The Quakers and Gandhi – The Start of a Dialogue and an Uncompleted Journey
Autumn 2004 No 15 – 01/10/2004
Document Code: WJ15
Description: Vasant Bawa was an Eva Koch Scholar at Woodbrooke in 2003. He wanted to spend time in the Quaker library so that he could find out more about Quaker thinkers associated with India from the early twentieth century including Horace Alexander, Jack Hoyland and Marjorie Sykes. He was already working on a longer study of the relations between Gandhi and peace movements in Europe since the First World War.
I am pleased that Vasant Bawa was able to spend some time here at Woodbrooke and research the particular contribution Quakers made to the events that led up to the independence of India in 1947. This part of his research can now be published in this edition of the Woodbrooke Journal and adds another chapter to the record of Gandhi’s links with Woodbrooke. It is the view of an Indian, non Quaker and therefore provides a different perspective.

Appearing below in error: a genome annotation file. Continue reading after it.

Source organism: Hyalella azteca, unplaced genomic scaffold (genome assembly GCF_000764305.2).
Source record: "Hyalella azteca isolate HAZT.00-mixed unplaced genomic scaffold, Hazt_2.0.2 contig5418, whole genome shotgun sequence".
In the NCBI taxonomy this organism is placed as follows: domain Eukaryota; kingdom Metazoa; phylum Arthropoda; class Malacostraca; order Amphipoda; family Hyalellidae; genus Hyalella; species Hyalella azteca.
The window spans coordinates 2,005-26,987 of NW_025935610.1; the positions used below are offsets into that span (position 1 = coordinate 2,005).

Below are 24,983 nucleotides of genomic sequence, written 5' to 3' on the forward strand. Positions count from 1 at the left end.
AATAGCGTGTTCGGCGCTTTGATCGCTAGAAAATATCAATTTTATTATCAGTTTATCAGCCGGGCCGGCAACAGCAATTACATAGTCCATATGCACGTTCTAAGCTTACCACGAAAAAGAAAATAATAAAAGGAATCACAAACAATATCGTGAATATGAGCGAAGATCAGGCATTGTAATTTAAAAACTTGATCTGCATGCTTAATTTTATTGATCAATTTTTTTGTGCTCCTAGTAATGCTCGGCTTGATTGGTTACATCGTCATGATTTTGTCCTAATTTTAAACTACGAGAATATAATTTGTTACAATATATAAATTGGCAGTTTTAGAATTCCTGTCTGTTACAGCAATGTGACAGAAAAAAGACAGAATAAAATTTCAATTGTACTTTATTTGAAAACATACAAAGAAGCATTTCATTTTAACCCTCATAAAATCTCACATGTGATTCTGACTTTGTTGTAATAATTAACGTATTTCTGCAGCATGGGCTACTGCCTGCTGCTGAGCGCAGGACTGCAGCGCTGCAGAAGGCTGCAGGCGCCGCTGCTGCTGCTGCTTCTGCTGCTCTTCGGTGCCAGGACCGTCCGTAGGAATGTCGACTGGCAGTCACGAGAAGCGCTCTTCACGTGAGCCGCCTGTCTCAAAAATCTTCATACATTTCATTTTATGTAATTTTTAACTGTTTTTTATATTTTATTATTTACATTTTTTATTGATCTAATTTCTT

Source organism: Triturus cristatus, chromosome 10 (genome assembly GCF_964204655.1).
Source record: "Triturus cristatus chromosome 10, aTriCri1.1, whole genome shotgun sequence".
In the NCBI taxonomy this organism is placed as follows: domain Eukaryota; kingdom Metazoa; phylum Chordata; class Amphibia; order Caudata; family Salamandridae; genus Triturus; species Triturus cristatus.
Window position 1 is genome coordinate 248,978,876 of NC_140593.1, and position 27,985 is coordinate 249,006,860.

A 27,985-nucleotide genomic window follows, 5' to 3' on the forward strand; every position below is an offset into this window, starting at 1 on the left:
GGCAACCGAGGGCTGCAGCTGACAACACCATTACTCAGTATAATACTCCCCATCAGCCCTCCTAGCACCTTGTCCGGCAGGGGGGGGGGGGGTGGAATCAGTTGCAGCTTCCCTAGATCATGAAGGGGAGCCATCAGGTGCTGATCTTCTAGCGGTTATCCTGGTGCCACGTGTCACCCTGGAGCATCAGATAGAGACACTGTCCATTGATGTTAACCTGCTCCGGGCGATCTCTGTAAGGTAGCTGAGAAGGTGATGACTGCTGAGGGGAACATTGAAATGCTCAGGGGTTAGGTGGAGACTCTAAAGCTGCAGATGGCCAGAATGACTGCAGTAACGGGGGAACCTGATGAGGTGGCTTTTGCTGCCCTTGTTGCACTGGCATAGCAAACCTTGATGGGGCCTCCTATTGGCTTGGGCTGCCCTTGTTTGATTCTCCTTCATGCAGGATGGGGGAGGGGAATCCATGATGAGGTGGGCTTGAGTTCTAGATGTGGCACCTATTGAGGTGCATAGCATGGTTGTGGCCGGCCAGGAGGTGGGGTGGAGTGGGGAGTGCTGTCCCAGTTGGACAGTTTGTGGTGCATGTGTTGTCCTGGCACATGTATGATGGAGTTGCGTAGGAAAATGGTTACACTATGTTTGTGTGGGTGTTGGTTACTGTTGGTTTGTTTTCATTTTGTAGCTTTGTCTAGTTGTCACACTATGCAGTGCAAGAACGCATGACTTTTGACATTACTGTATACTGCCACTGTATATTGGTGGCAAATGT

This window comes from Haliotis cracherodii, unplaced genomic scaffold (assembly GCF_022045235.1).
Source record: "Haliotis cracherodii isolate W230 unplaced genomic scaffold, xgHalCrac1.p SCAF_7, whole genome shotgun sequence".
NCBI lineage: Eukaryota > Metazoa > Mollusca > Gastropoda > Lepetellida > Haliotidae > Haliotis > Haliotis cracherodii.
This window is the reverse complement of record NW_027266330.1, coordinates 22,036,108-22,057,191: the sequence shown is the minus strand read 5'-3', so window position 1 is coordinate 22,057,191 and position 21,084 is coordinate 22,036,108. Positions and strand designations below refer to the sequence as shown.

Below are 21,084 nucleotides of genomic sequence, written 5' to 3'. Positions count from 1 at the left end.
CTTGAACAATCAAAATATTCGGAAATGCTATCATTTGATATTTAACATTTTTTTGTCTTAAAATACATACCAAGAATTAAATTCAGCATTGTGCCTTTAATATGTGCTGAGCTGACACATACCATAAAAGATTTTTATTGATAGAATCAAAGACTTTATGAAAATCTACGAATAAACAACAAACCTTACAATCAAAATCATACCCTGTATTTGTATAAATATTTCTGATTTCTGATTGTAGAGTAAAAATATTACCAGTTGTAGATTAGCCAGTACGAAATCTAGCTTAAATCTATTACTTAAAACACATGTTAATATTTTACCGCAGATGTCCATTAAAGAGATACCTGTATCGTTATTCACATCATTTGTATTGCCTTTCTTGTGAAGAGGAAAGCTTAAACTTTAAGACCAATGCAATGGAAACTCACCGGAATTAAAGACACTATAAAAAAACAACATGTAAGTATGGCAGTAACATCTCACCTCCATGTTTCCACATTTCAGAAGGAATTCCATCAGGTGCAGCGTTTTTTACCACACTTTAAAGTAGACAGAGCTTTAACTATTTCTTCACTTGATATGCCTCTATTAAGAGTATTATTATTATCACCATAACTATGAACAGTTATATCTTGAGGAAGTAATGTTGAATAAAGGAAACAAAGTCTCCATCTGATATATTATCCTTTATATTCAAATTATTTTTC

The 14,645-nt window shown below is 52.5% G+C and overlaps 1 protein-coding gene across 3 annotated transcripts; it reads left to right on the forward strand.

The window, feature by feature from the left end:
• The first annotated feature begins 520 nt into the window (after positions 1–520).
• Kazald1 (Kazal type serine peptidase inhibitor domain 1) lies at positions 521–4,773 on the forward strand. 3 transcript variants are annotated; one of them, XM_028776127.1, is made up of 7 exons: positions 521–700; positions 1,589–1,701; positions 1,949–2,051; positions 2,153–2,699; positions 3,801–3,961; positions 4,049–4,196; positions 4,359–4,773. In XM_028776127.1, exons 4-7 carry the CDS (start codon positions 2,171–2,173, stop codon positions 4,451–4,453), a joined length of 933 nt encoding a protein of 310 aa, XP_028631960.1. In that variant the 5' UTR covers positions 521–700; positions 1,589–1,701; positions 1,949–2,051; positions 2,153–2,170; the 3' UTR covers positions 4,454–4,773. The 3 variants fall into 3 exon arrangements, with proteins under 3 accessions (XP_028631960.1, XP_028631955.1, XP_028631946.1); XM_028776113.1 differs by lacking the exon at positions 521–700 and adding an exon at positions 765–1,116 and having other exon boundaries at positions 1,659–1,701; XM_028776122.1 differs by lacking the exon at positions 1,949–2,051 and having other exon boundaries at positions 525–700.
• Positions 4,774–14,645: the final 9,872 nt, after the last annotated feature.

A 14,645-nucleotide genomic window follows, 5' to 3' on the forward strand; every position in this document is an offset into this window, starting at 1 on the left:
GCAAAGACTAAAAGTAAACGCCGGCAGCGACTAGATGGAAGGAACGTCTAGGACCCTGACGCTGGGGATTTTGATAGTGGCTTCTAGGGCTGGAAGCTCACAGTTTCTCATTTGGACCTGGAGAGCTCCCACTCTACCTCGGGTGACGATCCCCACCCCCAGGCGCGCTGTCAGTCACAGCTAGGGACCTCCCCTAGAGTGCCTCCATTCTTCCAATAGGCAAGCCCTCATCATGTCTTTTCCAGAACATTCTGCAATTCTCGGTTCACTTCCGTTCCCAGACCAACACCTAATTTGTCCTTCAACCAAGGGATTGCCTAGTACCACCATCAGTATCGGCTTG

Vasant is looking for connections between Gandhians and Quakers in many areas including pacifism and spirituality. He examines the peace testimony of the Quakers as it developed after the First World War and considers the links with pacifism. At the same time he contrasts this with the approach of Gandhi’s movement with their non-violent protests and the question of a just war. Should pacifists oppose all wars or those which are unjust? With spirituality, however, he does find more similarities between George Fox’s search for the inner light and Gandhi’s search for truth. Gandhi held regular prayer meetings with people of different faiths and in this sharing of one another’s scriptures he shared in a common quest for the divine.
In his conclusion Vasant is seeking to extend the teaching of Gandhi into the twenty first century and the world of South Asia. He points out that the issues addressed at the World Pacifist Conference in 1948 in Shantiniketan and Sevagram are still on the world’s agenda today.
Tutor in Quaker Studies